Of Mice, Bullets and Bombs

by Kurt Nimmo

You may not realize it, but your home computer is a potential threat to national security. With an Internet connection and a few accomplished keystrokes, you have the ability to shut down electric and telecommunications grids, nuclear plants, water systems, subway trains, even the United States government. Yes, that seemingly innocuous eggshell colored box of metal and plastic on the desk beside you is capable of becoming a formidable weapon of cyber terrorism.

Soon, if you use your Dell or Mac in the wrong way, you may earn a life sentence in prison.

This past Monday, the House of Representatives overwhelmingly approved a bill that would allow for life prison sentences for malicious computer hackers. H.R.3482, otherwise known as the Cyber Security Enhancement Act (CSEA), was passed on a 385-3 vote. Only Ohio Democrat Dennis Kucinich, Texas libertarian Ron Paul and Republican Jeff Miller of Florida stood up against it. It will now head for the Senate.

"Until we secure our cyber infrastructure, a few keystrokes and an Internet connection is all one needs to disable the economy and endanger lives," said the bill’s sponsor, Lamar Smith, R-Tex. "A mouse can be just as dangerous as a bullet or a bomb."

If you bother to ask any well-informed computer security expert, chances are she may tell you computer systems are routinely left wide open to attack due to lazy system administration, easily guessed passwords, out-dated firewalls, and a general lack of virus software. In fact, the number one threat to computer network security is not America-hating terrorists, but disgruntled and careless employees.

Will the employee with a grudge who takes down an e-commerce site for the afternoon be subjected to life in prison? Under the provisions of this bill, it is a distinct possibility a bitter or vengeful employee who has tampered with a computer network will never see the light of day again, that is if it is decided "the violation was intended to or had the effect of significantly interfering with or disrupting a critical infrastructure." Of course, we may argue if eBay is a "critical infrastructure."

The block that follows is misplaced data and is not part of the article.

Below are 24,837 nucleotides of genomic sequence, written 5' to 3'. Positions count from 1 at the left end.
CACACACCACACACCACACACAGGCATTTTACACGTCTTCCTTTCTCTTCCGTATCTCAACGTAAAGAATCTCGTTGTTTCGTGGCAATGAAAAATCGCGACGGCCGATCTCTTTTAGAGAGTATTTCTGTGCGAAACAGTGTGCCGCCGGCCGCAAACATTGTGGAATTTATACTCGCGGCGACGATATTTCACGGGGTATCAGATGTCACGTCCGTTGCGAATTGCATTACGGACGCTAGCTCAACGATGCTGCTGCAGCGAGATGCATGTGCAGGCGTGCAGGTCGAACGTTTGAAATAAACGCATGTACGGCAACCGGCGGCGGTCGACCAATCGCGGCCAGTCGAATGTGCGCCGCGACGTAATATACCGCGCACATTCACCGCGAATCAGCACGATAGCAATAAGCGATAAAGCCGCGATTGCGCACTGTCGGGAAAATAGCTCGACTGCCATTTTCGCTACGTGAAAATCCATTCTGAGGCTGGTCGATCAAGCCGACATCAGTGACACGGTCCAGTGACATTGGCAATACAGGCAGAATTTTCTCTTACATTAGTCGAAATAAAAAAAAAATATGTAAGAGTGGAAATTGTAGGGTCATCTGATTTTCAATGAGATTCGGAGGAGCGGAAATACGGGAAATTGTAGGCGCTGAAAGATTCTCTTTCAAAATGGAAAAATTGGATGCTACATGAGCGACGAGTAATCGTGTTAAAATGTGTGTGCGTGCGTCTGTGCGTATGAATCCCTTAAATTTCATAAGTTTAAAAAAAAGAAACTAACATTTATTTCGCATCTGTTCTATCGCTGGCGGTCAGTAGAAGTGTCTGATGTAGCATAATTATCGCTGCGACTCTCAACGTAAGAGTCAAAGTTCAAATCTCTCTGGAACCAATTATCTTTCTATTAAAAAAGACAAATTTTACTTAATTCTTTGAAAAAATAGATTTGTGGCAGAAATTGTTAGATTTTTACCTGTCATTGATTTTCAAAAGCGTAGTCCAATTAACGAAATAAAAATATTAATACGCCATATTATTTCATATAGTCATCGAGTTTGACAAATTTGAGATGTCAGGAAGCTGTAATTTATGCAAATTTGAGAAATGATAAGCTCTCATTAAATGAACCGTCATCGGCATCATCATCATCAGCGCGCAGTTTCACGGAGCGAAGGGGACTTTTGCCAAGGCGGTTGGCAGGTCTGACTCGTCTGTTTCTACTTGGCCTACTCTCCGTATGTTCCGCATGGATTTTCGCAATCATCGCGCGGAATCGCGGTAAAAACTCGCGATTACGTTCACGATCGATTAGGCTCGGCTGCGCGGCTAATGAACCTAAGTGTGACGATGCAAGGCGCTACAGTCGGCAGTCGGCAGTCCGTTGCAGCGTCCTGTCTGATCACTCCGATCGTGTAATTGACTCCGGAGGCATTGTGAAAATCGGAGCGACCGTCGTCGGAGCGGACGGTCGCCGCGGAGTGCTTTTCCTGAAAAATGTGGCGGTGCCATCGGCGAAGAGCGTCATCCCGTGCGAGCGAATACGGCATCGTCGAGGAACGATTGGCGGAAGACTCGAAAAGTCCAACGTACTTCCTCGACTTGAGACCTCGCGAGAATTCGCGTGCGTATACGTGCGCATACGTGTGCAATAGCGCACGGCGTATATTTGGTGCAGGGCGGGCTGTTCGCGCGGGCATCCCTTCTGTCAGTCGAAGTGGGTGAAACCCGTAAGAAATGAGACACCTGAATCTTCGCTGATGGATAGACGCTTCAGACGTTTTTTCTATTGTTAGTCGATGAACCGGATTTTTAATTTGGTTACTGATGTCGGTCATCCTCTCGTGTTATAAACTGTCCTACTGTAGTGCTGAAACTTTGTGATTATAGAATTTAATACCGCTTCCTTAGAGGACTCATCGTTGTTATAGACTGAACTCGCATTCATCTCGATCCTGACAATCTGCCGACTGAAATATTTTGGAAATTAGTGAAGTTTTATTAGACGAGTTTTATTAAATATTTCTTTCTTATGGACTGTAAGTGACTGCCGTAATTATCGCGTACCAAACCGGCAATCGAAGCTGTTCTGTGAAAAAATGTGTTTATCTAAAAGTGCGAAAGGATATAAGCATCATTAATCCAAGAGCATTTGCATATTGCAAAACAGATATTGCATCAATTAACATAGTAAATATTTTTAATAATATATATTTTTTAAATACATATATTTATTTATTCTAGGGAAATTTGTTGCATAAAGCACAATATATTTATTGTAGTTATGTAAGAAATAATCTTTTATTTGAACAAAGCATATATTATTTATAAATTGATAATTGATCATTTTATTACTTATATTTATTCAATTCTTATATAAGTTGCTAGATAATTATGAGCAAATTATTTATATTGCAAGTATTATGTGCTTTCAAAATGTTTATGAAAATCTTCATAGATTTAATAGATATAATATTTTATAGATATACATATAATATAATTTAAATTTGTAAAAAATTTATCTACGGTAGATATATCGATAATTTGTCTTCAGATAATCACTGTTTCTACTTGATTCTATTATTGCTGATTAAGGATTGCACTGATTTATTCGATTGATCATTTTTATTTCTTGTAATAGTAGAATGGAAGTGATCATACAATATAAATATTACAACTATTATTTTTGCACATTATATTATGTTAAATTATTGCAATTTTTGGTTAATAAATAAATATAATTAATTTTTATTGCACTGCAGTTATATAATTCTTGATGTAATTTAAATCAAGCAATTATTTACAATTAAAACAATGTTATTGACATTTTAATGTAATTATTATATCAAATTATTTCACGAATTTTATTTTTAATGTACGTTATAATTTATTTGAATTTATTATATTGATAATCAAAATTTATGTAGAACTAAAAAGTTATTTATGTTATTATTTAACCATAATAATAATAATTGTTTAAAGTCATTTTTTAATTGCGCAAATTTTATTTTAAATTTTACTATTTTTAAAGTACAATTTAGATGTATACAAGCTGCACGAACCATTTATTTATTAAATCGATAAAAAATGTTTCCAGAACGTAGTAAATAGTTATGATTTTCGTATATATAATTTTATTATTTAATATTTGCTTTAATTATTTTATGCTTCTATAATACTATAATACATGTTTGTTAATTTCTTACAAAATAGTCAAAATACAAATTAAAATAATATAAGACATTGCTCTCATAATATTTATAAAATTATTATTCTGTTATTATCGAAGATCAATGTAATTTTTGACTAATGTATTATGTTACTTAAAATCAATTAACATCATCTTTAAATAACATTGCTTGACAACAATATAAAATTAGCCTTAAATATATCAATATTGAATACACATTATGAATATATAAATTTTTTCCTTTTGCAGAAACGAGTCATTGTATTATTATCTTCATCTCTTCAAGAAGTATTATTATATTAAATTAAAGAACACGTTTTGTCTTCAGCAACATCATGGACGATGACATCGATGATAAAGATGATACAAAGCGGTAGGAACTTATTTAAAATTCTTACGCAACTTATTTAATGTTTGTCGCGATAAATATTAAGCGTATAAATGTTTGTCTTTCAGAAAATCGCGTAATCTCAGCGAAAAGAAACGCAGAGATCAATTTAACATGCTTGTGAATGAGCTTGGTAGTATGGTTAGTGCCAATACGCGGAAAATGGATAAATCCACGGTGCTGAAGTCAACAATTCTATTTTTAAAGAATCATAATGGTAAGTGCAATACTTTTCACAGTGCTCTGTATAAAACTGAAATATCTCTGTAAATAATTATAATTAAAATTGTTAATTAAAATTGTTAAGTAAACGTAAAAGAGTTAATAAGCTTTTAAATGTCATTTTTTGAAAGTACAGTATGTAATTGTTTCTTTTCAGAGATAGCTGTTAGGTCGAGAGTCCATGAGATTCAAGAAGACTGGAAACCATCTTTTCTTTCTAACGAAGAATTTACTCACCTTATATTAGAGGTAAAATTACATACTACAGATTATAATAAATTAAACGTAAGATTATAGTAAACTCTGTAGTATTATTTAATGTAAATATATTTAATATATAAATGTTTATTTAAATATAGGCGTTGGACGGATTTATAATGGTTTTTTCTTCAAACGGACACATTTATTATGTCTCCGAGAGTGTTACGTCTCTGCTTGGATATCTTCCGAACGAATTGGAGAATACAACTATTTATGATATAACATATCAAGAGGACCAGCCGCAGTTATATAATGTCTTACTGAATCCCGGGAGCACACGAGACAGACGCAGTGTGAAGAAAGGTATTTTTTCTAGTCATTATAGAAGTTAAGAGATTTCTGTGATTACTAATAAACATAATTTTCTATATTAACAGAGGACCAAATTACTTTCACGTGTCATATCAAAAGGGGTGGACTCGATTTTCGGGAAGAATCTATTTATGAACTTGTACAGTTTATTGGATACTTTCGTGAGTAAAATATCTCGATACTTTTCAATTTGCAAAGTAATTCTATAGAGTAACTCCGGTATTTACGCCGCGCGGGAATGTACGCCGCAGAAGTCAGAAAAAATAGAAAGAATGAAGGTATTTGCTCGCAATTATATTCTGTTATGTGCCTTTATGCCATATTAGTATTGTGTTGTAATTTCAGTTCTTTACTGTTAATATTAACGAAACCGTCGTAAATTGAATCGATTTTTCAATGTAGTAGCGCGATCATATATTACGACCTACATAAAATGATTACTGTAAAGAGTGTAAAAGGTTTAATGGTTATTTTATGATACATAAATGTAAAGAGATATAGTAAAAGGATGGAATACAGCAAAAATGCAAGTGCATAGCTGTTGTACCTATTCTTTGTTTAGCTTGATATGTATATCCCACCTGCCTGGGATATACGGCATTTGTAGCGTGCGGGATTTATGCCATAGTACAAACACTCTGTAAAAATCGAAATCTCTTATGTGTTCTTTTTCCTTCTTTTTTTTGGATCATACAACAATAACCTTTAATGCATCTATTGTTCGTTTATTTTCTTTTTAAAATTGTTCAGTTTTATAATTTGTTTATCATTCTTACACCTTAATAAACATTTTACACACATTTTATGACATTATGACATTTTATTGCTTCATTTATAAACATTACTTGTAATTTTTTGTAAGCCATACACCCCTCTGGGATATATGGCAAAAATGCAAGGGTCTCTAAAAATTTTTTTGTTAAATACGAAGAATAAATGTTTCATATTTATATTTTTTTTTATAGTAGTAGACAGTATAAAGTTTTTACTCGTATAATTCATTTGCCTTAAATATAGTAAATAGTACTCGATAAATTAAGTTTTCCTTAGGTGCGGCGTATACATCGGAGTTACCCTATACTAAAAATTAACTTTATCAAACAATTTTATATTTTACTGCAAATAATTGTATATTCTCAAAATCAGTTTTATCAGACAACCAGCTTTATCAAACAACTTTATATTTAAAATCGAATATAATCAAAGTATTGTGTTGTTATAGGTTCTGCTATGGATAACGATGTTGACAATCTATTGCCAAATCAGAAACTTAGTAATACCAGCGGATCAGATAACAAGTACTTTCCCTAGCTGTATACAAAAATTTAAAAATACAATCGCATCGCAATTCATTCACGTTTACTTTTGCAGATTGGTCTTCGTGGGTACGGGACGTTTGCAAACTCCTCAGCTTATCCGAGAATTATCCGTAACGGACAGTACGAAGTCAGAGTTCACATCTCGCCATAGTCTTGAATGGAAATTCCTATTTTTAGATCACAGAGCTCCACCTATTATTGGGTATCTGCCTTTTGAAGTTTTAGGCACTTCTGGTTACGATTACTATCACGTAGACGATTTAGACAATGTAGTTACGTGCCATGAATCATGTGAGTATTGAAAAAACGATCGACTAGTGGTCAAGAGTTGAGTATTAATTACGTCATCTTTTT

Easily compromised e-commerce web sites and corporate networks aside, it would seem our government – ever so security conscious since the calamitous events of 911, as we are continually reminded – needs to shore up its own glaring vulnerabilities before passing draconian laws that will ultimately prove useless so long as networks remain easy pickings for hackers.

Back in May, for instance, the Navy was forced to take down an important computer network after hackers gained access to employee passwords and other vital user information. While SPAWAR – the San Diego-based Naval command that serves as the information technology provider for the entire US Navy – assured the public no classified information was snatched, the incident was not only a major faux pas, it also demonstrated how easily the military’s computers can be hacked. Over the last few years, dozens of military and government sites have been hacked and defaced with relative ease.

Finally, while civil liberties groups have objected to portions of CSEA, big corporations such as WorldCom and Microsoft have fervently endorsed it.

Any endorsement by WorldCom – the now infamous cooker of books and purveyor of other financial misdeeds – should be viewed as nothing less than seriously tarnished and thus its endorsement should be discarded out of hand. Microsoft’s endorsement is nothing short of ludicrous, considering it is the most prolific dispenser of security compromised software on the planet. Instead of backing ineffectual laws aimed at life sentences for hackers – most of whom will have no association with the likes of Usama bin Laden – Microsoft should go back to the drawingboard and engineer secure email and server software.